Speaking on ABC radio, Peter Styles said he believes the trial – announced in October last year – has so far been a success, with people generally being responsible and driving to the conditions, and that the government is already preparing to extend it.
"We said we'd have a 12-month trial and as part of that we're looking at various sections of road, both on the Stuart Highway and on the Barkly Highway, that may be available to open up as part of the trial," Styles said.
"We've always said and asked people that it's their responsibility to drive to the conditions of the road, the condition of their vehicle, to their own capabilities in relation to driver understanding and driver knowledge - generally most people have.
"The police have indicated that everyone seems to be doing the right thing out there. The truckies that we've spoken to and the trucking people have said that they're very pleased."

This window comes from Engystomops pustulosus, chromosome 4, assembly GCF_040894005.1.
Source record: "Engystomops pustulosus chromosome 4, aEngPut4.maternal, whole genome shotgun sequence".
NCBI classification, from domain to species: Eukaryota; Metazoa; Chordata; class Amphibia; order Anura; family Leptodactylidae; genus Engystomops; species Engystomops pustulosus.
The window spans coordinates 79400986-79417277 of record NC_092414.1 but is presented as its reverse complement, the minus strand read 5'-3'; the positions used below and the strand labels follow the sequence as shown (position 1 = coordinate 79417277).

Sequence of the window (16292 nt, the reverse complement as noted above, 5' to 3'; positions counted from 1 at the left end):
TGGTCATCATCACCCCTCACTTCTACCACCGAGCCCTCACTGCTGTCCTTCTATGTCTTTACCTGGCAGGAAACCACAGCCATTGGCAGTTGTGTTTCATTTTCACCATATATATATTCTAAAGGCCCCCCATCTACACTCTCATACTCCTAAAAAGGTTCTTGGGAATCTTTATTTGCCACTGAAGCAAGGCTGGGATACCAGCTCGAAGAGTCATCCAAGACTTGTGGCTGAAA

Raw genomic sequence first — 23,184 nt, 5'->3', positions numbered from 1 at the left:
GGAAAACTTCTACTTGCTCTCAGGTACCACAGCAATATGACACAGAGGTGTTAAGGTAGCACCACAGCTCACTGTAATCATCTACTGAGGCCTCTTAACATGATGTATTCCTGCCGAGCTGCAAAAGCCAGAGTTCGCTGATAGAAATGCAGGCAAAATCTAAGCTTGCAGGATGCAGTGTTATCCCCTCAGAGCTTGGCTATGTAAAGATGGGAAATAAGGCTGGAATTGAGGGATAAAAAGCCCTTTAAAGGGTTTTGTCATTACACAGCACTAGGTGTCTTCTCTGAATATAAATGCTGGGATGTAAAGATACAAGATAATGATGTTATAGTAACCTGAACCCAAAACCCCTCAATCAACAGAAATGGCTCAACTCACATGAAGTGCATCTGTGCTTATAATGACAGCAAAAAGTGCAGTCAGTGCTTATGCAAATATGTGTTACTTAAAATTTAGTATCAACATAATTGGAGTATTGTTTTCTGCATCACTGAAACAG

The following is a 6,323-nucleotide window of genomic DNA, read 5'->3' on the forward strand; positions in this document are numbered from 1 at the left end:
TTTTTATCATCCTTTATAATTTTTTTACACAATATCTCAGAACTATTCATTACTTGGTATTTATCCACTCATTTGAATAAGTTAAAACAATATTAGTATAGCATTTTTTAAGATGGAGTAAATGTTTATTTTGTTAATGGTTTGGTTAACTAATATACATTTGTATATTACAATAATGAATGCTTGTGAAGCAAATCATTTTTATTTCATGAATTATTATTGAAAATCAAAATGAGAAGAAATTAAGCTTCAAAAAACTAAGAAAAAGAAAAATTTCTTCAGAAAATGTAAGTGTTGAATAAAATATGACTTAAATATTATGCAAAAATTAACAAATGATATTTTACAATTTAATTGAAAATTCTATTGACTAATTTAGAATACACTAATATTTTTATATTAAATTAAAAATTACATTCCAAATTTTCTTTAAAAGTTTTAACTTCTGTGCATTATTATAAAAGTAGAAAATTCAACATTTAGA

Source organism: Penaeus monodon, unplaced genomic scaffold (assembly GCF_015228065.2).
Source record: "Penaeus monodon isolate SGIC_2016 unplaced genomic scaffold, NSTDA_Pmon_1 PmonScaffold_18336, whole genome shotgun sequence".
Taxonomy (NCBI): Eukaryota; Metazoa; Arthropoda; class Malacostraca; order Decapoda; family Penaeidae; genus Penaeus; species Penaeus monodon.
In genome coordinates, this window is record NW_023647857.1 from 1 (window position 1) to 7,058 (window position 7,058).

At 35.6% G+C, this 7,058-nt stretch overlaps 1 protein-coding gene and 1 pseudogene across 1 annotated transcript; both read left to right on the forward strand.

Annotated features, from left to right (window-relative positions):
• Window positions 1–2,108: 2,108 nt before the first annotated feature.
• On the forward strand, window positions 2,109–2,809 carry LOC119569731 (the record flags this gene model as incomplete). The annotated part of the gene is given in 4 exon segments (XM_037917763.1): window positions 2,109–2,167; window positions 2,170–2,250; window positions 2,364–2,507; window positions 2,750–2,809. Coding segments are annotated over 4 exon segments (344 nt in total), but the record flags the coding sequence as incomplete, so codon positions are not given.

A decision on if and where the open speed limits will become permanent is due to be made following a report based on final assessments and audits of the trial, however, Styles adds, "We're a long way from that decision."
Back in January, 12 days before the trial was due to start, the open speed limit started an entertaining war of words between Northern Territory Chief Minister Adam Giles and the head of the Pedestrian Council Harold Scruby that included the minister referring to Scruby as "a waste of space".